Applying to study music
If your students are considering studying music courses at Higher Education (HE), then a few extra things need to be considered when making those applications.
We can break these down into three main areas: institution types; application systems; and auditioning.
Music courses are extremely specialist so the process for applying is a little different to a more typical academic degree.
Music can be studied at most HE providers, but how it is delivered is likely different.
A ‘typical’ HE provider is likely to offer an academic course, with a lot more detail going into the theory and history of music and often more traditional written academic assessments.
Music courses at a conservatoire will be a lot more practical, with performance opportunities built into the course and more practical assessment types. We explore a bit more about what a conservatoire is in this Go Higher West Yorkshire blog.
Small specialist music institutions will often teach in a similar way to a conservatoire, the courses will be very practical and will often have really strong links to employment.
There is no ‘right’ way to study music. Like all other courses, a student must consider how they want to be taught and ultimately what they want to get out of their HE experience.
For most music courses, your student would apply through the UCAS main scheme application system, completing the standard application form.
Most conservatoires take applications through UCAS Conservatoires. This is separate from the main application scheme and students can have up to six choices. As this is separate from the main scheme, students could also apply to five courses through the traditional UCAS route, so could have up to 11 choices. It also has an earlier application window, even earlier than Oxbridge and Medicine. UCAS Conservatoires opens for applications in June and closes around 1 October.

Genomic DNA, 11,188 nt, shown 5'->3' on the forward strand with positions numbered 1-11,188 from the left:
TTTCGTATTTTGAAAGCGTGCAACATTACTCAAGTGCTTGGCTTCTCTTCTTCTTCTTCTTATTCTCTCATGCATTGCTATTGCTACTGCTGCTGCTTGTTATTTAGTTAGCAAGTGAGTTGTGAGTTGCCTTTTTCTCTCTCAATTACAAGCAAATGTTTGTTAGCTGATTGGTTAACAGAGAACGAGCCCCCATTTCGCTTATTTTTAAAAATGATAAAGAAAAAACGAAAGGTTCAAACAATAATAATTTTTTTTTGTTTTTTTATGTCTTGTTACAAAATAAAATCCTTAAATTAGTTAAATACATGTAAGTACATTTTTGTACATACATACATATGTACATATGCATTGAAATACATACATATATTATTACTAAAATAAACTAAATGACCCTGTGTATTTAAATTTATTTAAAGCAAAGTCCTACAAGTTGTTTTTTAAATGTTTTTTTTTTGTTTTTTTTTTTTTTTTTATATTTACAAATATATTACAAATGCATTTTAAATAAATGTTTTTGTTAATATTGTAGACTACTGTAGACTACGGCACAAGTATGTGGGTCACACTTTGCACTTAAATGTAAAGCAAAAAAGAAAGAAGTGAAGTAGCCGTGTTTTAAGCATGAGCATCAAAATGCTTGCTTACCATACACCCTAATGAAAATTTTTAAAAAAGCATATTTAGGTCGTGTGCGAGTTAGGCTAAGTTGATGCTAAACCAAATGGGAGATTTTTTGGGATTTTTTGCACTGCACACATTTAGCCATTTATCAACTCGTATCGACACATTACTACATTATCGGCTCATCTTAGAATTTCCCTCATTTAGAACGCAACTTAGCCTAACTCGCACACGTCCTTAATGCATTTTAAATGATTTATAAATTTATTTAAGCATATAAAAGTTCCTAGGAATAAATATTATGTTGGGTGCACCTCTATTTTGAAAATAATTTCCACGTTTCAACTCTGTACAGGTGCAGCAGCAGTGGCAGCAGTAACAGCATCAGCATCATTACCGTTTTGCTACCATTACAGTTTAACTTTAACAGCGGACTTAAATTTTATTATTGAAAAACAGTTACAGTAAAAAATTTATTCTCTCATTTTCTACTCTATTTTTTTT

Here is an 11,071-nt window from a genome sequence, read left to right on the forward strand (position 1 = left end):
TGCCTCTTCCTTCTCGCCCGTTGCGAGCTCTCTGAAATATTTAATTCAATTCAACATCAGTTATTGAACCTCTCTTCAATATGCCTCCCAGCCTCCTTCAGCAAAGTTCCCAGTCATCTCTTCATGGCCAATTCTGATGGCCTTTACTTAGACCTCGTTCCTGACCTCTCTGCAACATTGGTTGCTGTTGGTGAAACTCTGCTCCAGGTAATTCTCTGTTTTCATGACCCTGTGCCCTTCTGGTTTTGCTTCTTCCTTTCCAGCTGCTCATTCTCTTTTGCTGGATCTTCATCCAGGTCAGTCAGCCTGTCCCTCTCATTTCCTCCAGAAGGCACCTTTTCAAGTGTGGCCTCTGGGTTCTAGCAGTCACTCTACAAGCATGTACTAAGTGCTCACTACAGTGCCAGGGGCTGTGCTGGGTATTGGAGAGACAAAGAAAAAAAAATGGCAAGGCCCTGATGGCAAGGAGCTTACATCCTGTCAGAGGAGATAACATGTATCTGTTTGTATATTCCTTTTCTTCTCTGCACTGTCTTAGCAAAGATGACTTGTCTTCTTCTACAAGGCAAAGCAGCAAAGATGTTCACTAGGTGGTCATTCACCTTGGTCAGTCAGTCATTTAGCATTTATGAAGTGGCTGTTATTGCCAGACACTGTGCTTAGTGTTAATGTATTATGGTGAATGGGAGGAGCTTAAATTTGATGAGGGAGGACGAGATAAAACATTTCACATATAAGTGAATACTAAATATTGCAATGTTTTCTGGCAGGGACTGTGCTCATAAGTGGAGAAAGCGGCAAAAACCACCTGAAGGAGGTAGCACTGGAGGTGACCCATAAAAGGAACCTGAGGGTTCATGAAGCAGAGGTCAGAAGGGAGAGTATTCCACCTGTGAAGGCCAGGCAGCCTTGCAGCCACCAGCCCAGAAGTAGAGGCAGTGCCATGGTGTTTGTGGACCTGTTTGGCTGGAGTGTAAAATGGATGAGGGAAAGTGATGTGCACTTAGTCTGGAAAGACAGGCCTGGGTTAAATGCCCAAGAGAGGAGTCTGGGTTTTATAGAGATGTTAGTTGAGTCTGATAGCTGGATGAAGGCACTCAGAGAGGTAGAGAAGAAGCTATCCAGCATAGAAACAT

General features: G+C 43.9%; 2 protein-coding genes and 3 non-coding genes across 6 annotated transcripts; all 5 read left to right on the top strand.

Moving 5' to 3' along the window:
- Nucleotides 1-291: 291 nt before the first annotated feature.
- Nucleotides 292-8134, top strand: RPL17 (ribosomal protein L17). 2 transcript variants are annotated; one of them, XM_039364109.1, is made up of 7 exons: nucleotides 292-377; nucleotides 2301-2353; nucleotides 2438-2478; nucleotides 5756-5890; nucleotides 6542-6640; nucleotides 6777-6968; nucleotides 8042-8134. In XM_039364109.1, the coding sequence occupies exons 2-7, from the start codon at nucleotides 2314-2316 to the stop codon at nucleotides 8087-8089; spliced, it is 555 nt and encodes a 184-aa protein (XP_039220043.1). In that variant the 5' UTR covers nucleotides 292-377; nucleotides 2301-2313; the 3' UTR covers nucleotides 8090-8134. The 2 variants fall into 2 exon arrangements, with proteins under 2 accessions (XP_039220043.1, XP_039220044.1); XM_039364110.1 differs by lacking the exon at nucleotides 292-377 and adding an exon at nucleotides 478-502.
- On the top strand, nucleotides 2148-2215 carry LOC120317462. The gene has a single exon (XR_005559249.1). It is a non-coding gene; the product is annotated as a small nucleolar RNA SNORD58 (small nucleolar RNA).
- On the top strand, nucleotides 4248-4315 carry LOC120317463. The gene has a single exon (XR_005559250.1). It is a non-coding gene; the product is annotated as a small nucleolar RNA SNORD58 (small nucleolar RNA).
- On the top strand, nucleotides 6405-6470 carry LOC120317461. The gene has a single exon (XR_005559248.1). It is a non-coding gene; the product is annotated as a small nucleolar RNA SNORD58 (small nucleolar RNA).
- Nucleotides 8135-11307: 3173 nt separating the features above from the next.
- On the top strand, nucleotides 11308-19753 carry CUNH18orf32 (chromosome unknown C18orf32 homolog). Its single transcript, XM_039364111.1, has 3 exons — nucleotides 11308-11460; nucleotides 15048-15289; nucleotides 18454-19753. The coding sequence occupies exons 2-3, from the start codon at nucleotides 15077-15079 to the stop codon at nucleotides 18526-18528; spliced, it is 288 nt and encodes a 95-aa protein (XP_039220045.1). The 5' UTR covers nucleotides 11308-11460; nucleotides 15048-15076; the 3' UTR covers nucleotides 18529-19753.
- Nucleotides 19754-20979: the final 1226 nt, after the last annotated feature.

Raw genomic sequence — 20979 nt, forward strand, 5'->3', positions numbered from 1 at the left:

Some specialist providers do not use the UCAS systems at all and will only accept direct applications to the institution. They may also set their own deadlines.
Your students should read each institution’s website carefully to see how to apply and when to apply by.
A really important part of the process of applying to a music course is an audition and in some cases a portfolio submission. These are often part of the conditions of an offer.
Most institutions charge for their auditions so students should be made aware of the cost implications. There are very few institutions that offer auditions for free, Leeds Conservatoire being one of them. Others do also offer fee waivers if a student meets their eligibility criteria.
Auditions could be in person, online or a mix of both. There may only be one to attend but sometimes students may be recalled for a second audition. Each institution is looking for something different so it’s incredibly important that your students prepare by reading the audition guidance provided, usually readily available on the institution’s website.
James Rew, Access and Participation Manager, Leeds Conservatoire